'Break up' with J&J? Some are ready to try Pfizer or Moderna as FDA panel considers boosters.

·5 min read

A federal advisory committee on Thursday supported booster doses for certain Americans who received the Moderna COVID-19 vaccine. On Friday, that same committee will determine if a second shot is needed for those who received the Johnson & Johnson vaccine.

While the panel voted with limited data to support the Moderna booster for those 65 and older and younger adults at higher risk because of their health or employment, it's unclear if the J&J booster, which has been studied even less, will receive the same support.

Information posted by the Food and Drug Administration on Wednesday showed about 8,000 people were studied after receiving a second dose of J&J’s vaccine two months after the first, but only 17 were tracked after six months. That may not be enough data, experts say, to base a decision.

"The J&J data are even more modest than the Moderna data," said Dr. William Schaffner, an infectious disease physician at the Vanderbilt University School of Medicine in Nashville, Tennessee. "If they decide the data aren’t sufficient, they can tell J&J to go and do a larger study and then come back."

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Other experts anticipate the FDA panel – called the Vaccines and Related Biological Products Advisory Committee – will support a second J&J shot.

"I would be shocked if they didn’t approve the J&J booster, it’s the weakest vaccine of the three,” said Dr. Robert Murphy, executive director of the Institute for Global Health at Northwestern University Feinberg School of Medicine.

Last month, the committee supported boosters for people who received the Pfizer-BioNTech vaccine and are either 65 or older, under 65 with certain health conditions, or people who are at high risk for contracting COVID-19 because of their work.

No matter what the advisory committee decides about the J&J vaccine, people who got the "one-and-done" jab don’t necessarily want another dose of the company’s vaccine.

“I’m going to break up with J&J,” said Jill Oliver, 56, a resident of Boulder, Colorado. She was hesitant to get the company's shot in March. Although she wanted to wait for a Moderna or Pfizer vaccine, she listened to public health leaders and got the first vaccine available to her.

“I thought I was doing the right thing,” Oliver said. “Now, I’m walking around with my mask on and not feeling protected when I’m the one who stepped up to the plate and did what I was told.”

A few weeks after the J&J vaccine was authorized for emergency use, the FDA and the Centers for Disease Control and Prevention in April recommended a pause to investigate reports of blood clots associated with the vaccine. The agencies eventually lifted the pause after determining the blood clots were rare and the benefits of the shot far outweighed the possible risks.

For many J&J vaccine recipients, it was the start of a convoluted journey marked by mixed data and confusing messaging.

Vials of the Johnson & Johnson COVID-19 vaccine are displayed at a Culver City Fire Department vaccination clinic on Aug. 5, 2021, in California.
Vials of the Johnson & Johnson COVID-19 vaccine are displayed at a Culver City Fire Department vaccination clinic on Aug. 5, 2021, in California.

Studies have shown that while it remains highly effective at preventing severe illness and death, the J&J vaccine is less effective at preventing symptomatic COVID-19 infection compared to Moderna and Pfizer.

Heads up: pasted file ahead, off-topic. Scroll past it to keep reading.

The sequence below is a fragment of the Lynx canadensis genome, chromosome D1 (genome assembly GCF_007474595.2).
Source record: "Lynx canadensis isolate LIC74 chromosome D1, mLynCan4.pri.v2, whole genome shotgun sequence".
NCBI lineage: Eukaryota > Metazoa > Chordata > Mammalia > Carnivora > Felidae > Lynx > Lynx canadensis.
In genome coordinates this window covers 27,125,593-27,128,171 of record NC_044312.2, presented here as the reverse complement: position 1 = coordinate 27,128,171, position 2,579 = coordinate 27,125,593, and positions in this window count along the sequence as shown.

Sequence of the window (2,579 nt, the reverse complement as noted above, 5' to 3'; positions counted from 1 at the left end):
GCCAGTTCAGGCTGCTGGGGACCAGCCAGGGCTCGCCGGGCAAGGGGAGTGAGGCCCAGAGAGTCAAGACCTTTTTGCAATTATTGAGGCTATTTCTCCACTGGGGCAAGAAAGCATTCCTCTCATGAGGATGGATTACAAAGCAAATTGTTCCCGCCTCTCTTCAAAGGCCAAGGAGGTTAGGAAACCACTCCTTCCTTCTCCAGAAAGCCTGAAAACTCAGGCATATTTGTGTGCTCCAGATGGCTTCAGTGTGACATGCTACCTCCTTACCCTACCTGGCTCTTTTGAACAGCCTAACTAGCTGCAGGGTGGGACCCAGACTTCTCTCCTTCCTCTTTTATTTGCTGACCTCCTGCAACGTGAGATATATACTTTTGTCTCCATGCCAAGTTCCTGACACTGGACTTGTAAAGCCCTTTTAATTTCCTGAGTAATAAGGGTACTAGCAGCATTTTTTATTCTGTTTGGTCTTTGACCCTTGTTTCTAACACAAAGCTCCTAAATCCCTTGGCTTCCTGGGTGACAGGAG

“There’s been positive news and negative news. There’s been different confidence intervals in the data that’s out there,” Oliver said. “As a person who really looks after what I put in my body, it’s really confusing.”

About 15 million Americans have received the J&J shot. The CDC said people who are recommended for boosters should get repeat doses of the vaccine they received originally, but some J&J recipients say they may wait to get a booster of mRNA vaccine, whether it's Pfizer or Moderna.

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A study by the National Institutes of Health posted Wednesday found that the J&J shot followed by one of the mRNA vaccines as a booster produced a stronger immune response than two doses of the J&J. The study, which included nearly 500 people in nine groups, compared all possible combinations of the three COVID-19 vaccines followed by a booster.

Kevin Rosengren, 46, tried to stay optimistic about J&J since he got the jab in March. But the Richmond, Virginia, resident said he would rather go with one of the mRNA vaccines if he had the choice.

“If I had both to choose from and I had read the article I read yesterday around the NIH study … mix and match, absolutely,” he said. “But who knows what study is going to come out next week.”

The FDA advisory panel is scheduled to hear about the mix-and-match study Friday after its vote on the J&J booster. There is no vote scheduled on the study, which is still preliminary.

For now, health experts urge people who got the J&J vaccine to sit tight and wait for further recommendations.

“If there is no decision (Friday), it won’t be long in coming because data is evolving rapidly,” said Dr. Tammy Lundstrom, infectious diseases specialist and chief medical officer at Trinity Health in Livonia, Michigan. “Just hang on for a few more weeks.”

Contributing: Karen Weintraub and Elizabeth Weise, USA TODAY. Follow Adrianna Rodriguez on Twitter: @AdriannaUSAT.

Health and patient safety coverage at USA TODAY is made possible in part by a grant from the Masimo Foundation for Ethics, Innovation and Competition in Healthcare. The Masimo Foundation does not provide editorial input.

This article originally appeared on USA TODAY: FDA meets on J&J COVID boosters as some recipients ponder a 'break up'

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